PSD2 RTS SCA Compliance and Okay - Part 3 of 3
First published: 27/04/2021
We have so far talked about compliance, requirements PSPs should be aware of, and the April 30th deadline regarding consumer protection rights. In the final instalment of our 3-part series on compliance, we wrap up with how the Okay solution can help you meet SCA PSD2 RTS compliance standards.
Our Compliance Journey
Okay started its compliance journey back in 2015 with our first security evaluation. As this was before the PSD2 was finalised, the target of the evaluation was to meet the European Central Bank’s “Recommendations for the Security of Internet Payment. “ More specifically, it was defined in the “Assessment Guide for the Security of Internet Payments.” These recommendations were perhaps the first official documents where the term “Strong Customer Authentication” (SCA) was used.
Recently, we did a similar evaluation against the RTS, also known as the “Regulatory Technical Standards on Strong Customer Authentication and Secure Communication Under PSD2” (2017), which was also a success. But why did we do so? Because by using such evaluations to help uncover issues and design challenges, it proves that the security your solution provides meets compliance standards, is well tested, and strong.
How to Do A Security Evaluation
For both evaluations, we followed the same four-step methodology:
- Build a formal model of the Okay solution
- Go through the requirements paragraph for paragraph
- Evaluate whether the requirement was relevant for SCA
- Verify if the requirement was fulfilled by the model
For example, if an asset is required to be confidential, we would do a mathematical verification of who could access the property. We also performed simulated attacks and asked model questions such as “if an attacker had access to this property during enrolment, could it be used to decrypt information later”?
This type of analysis - where you follow a systematic process and link the regulation to systems (digital or people-based) - is key to proving that you follow the given requirements in any regulation. Just keep in mind that while this is usually straightforward for structured regulations using familiar security terms (such as the RTS), it can be much harder when you have to interpret legal language.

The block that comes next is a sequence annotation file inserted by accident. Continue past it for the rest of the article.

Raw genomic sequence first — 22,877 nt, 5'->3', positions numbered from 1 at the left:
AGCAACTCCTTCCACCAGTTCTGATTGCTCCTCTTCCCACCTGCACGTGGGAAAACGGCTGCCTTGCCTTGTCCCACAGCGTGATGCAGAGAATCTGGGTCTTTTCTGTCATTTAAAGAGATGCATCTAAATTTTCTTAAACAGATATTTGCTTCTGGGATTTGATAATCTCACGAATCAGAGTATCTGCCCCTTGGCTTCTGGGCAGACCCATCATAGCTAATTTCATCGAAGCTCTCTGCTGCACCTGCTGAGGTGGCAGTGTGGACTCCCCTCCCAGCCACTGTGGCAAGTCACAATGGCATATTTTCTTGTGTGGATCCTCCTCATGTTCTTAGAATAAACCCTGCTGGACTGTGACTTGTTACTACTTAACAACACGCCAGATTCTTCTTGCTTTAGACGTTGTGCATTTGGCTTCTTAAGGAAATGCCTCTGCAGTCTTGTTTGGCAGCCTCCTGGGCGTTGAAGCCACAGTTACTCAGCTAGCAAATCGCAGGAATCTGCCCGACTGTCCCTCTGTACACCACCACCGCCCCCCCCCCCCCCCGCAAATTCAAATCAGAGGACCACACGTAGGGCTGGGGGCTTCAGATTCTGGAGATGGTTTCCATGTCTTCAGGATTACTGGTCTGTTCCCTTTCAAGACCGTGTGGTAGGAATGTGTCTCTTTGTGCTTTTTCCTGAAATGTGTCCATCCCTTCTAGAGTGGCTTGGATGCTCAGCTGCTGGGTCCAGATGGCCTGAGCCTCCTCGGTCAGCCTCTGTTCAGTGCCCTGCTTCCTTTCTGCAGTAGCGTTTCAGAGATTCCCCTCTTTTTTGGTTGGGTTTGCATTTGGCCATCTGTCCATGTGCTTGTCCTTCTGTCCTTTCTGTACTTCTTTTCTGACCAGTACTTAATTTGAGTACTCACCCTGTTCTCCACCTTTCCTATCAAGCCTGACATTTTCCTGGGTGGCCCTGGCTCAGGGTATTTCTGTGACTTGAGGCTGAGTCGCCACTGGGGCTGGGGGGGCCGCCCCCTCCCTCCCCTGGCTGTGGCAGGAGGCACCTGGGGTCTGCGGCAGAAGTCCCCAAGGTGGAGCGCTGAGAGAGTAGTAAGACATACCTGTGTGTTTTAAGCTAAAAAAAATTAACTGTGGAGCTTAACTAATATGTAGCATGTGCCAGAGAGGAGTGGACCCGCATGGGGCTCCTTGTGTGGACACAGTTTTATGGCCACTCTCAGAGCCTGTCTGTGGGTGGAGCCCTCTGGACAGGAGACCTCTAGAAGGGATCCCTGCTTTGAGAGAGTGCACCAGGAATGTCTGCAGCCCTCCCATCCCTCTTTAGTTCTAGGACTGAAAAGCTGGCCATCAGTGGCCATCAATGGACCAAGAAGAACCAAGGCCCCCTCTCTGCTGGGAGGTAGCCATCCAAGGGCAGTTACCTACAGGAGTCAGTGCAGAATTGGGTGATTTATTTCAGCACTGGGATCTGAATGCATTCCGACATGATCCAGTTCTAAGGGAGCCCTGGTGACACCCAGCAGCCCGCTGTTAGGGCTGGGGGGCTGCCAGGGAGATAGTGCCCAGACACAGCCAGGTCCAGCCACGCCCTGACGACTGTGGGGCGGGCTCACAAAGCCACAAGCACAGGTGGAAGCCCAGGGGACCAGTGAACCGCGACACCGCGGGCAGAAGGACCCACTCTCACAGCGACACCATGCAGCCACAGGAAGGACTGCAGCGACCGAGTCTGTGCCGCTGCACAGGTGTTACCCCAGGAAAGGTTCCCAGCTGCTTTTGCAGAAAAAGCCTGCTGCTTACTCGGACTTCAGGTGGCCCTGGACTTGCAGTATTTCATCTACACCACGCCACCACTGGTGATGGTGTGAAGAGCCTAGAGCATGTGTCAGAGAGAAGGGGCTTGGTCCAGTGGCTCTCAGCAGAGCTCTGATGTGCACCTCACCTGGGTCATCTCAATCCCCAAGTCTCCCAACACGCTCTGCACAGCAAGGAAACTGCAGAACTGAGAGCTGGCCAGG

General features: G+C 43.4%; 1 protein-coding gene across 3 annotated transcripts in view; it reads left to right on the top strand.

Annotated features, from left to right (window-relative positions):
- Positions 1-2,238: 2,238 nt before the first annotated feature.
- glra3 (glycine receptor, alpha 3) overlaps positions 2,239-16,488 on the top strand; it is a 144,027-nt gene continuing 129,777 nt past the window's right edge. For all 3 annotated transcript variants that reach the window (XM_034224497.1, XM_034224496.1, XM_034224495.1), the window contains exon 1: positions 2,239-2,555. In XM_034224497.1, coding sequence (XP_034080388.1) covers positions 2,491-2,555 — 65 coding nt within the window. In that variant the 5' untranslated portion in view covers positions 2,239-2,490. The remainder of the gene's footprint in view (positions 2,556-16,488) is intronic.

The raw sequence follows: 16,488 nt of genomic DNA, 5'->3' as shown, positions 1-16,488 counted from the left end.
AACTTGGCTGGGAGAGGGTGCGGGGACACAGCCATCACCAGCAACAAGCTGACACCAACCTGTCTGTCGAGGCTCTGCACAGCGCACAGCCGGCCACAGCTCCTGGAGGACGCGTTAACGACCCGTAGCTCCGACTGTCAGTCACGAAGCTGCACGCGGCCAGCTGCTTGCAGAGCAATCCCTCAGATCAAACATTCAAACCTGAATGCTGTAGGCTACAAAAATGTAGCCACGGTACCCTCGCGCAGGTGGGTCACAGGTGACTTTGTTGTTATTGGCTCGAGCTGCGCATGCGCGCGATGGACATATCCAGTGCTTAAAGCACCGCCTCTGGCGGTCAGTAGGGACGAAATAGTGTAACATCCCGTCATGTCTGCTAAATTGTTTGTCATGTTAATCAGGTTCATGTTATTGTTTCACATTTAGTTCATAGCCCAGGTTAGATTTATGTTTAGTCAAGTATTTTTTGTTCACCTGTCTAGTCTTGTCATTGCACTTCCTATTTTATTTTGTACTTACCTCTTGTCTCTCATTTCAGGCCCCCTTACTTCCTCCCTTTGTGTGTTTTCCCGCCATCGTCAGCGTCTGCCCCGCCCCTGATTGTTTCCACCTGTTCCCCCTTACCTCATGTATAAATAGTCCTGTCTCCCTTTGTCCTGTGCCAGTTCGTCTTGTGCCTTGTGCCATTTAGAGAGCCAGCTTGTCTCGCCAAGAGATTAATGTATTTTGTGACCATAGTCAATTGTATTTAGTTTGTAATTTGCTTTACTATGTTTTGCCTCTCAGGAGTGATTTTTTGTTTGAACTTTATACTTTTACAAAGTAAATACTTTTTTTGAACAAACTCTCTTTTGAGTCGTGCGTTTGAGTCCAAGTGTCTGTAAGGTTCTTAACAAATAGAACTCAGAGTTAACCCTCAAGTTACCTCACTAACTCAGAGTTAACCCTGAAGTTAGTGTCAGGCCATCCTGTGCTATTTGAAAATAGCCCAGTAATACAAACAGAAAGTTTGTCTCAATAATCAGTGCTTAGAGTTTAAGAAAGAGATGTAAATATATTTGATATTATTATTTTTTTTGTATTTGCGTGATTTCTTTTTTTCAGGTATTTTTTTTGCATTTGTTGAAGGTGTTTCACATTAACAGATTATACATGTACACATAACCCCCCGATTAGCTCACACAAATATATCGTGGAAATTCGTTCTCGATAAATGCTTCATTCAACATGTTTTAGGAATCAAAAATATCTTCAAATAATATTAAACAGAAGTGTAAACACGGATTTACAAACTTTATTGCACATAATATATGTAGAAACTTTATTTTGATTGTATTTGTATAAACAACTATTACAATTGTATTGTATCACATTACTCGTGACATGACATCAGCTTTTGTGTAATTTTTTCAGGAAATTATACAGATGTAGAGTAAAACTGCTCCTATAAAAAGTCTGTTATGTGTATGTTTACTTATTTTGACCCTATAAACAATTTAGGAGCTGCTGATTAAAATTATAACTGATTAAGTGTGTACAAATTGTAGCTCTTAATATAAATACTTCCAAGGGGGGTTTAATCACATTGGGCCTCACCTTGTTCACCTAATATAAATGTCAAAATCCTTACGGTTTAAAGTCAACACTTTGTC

Besides the obvious security benefits gained from doing this kind of analysis, there is one other important benefit: helping find the best solutions for any given client.
Essentially, it lets us look at the requirements that a client has to follow and, based off of that, decide where we can help or where one of our partners can help. We can also link the requirements up to regulation if so required.
Note that both governmental regulation and market requirements are becoming more and more demanding. So while there might be some companies that claim to be able to deliver everything you need, the truth of the matter is that really no one company can deliver everything in one package.
Where Can Okay Help?
As a technical provider, Okay’s primary goal is to help with securing authentication and transaction authorisations, including all the technical requirements that follow once that has been done.
We also help you meet your compliance requirements by sharing documentation produced by internationally recognised independent third parties. This allows you to create both declarations of conformity and security reports, demonstrating your regulatory requirement compliance to auditors and supervisory authorities.
However, if you’re a regulated entity like a bank or a fintech, there are limits to where we can help. While the SCA process is important, it is just one piece of the regulatory puzzle. Regulated entities still must follow other regulations related to everything from anti-money laundering to risk-management, often accompanied by strict reporting requirements.
Of course, we do have several partners who can help you with such compliance requirements. We’ve also been building relationships with other companies to help out in areas outside our core business of strong customer authentication.
Ultimately, we hope this series of posts on compliance has been of some use to you. If you’re interested in topics such as security and compliance, you can follow us on LinkedIn.